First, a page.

Prior to the fourteenth century, Clan Chattan appears to have been a conventional clan though little is known of it. Subsequently, however, it evolved into a confederation or alliance of clans made up of (a) the descendents of the original clan (Macphersons, Cattanachs, Macbeans, Macphails), (b) Mackintoshes and their cadet branches (Shaws, Farquharsons, Ritchies, McCombies, MacThomases), and (c) families not originally related by blood (MacGillivrays, Davidsons, Macleans of Dochgarroch, MacQueens of Pollochaig, Macintyres of Badenoch, Macandrews). By the eighteenth century the clans in and around Strathcairn (Shaw, Macbean, Macphail, MacGillivray) looked to Mackintosh as their chief, having none of their own, but whether this was Clan Chattan or Clan Mackintosh is unclear, the histories of both clans being inextricably entwined.
In the risings of 1715 and 1745 Clan Chattan declared for the Stuarts, and suffered as a consequence. Among the dead and captured after the Battle of Preston in 1715 were numbered many bearing Clan Chattan surnames, especially MacGillivrays. The Mackintosh chief was imprisoned until August 1716 and he died at Moy in 1731. When Bonnie Prince Charlie returned in 1745 to promote his father¹s claim to the throne, the chief of the Mackintoshes was an officer of George II in command of a company of the Black Watch. He did not rally to the prince¹s call to arms, but his wife, Anne, daughter of Farquharson of Invercauld, raised the confederation in his absence, selecting MacGillivray of Dunmaglas as commander. Under him the Clan Chattan Regiment fought at the Jacobite victory of Falkirk in 1746. It is of note that there were separate MacPherson and Farquharson regiments.
The suppression of the Highlands after the Forty-five undermined the nature of the confederation, and its members largely sought independent destinies. The major families continued to dispute the vestiges of power, but no more violently than in heated debate before the Court of the Lord Lyon. As early as September 1672, the MacPherson claim had been swept aside by the Lord Lyon, and Mackintosh was declared to be chief of the name of Mackintosh and of Clan Chattan.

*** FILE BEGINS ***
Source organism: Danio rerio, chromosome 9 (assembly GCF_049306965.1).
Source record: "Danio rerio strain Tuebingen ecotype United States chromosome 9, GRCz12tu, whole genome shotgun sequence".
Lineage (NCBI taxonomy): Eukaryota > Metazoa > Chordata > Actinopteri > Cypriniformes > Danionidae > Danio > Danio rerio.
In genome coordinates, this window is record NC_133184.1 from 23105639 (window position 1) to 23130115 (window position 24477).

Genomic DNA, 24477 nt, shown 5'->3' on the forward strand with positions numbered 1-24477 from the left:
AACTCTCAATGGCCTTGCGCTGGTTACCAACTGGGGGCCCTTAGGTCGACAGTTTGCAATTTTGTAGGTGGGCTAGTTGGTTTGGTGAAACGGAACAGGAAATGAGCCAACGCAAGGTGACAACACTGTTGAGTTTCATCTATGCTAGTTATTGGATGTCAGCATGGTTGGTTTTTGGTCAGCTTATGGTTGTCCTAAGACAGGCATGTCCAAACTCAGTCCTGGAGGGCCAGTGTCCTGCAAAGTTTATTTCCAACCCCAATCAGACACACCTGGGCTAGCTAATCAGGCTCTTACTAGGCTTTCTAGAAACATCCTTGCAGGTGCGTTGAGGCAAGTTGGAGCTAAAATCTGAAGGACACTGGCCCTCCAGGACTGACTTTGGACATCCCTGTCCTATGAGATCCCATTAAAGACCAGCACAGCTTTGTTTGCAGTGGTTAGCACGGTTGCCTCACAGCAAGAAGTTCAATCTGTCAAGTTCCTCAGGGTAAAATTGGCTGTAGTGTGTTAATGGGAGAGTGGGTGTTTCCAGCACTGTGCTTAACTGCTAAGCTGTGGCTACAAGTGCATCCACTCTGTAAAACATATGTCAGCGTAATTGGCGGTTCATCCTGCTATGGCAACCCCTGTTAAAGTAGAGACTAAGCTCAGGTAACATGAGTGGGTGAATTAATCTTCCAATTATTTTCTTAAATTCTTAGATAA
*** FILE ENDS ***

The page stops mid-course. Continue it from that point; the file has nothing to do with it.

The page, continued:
The chiefs of Clan Mackintosh continued as captains of Clan Chattan until 1947, when Duncan Alexander Mackintosh of Torcastle was recognised by the Lord Lyon as thirty-first chief of Clan Chattan. The present chief lives in Zimbabwe.
Clan Chattan Bond of 1664
"Wee under subscryt, Gentlemen of the name of Clan Chattan, in obed- iene to His Majesty's authority, and Letters of concurrence granted by the Lords of His Majesty's Privie Council in favour of Lachlan Mackintoshie of Torcastle, our Chieffe, against Evan Cameron of Lochyield, and certain others of the name of Clan Cameron, and for the love and favour we beare to the said Lauchlan, do hereby faithfully promitt and engage ourselves everie one of us for himself, and those under his power, in case the prementional Evan Cameron and those of his kin, now rebells, do not agree with the said Lauch- lan anent their present differs and controversies before the third day of Feb- ruary next ensuing, that then and in that case, we shall immediately thereafter upon the said Lauchlan his call, rise with, fortify, concurr and assist the said Lauchlan in the prosecution of the commission granted against the said Evan, to the uttermost of our power, with all those of our respective friends, foll- owers, and defenders, whom we may stopp or lett, or who will anyway be counselled and advised by us to that effect. Now thereto we faithfully engage ourselves upon our reputation and credite and the faith and truth in our bodies, by these subscribed at Kincairne in the nineteent day of November and year of God, Sixteen Hundred, Sextie and Four Years."
It is signed by twenty-eight gentlemen, heads of families, including five Mackintoshes.
( To learn more about the affiliated clans and septs click on the names below )
Septs of Clan Mackintosh which are a part of Clan Chattan
CLAN MACBEAN or MacBain
CLAN MACLEAN OF DOCHGARROCH
MacPhail, Macphail, McFail, McPhaul, McFaul, Fail, Fall and McPaul.
Comb, Combie, McColm, McComas, McComb, McCombie, McComie, McComish,
Macomie, Macomish, Macthomas, Tam, Thom, Thomas, Thoms and Thomson.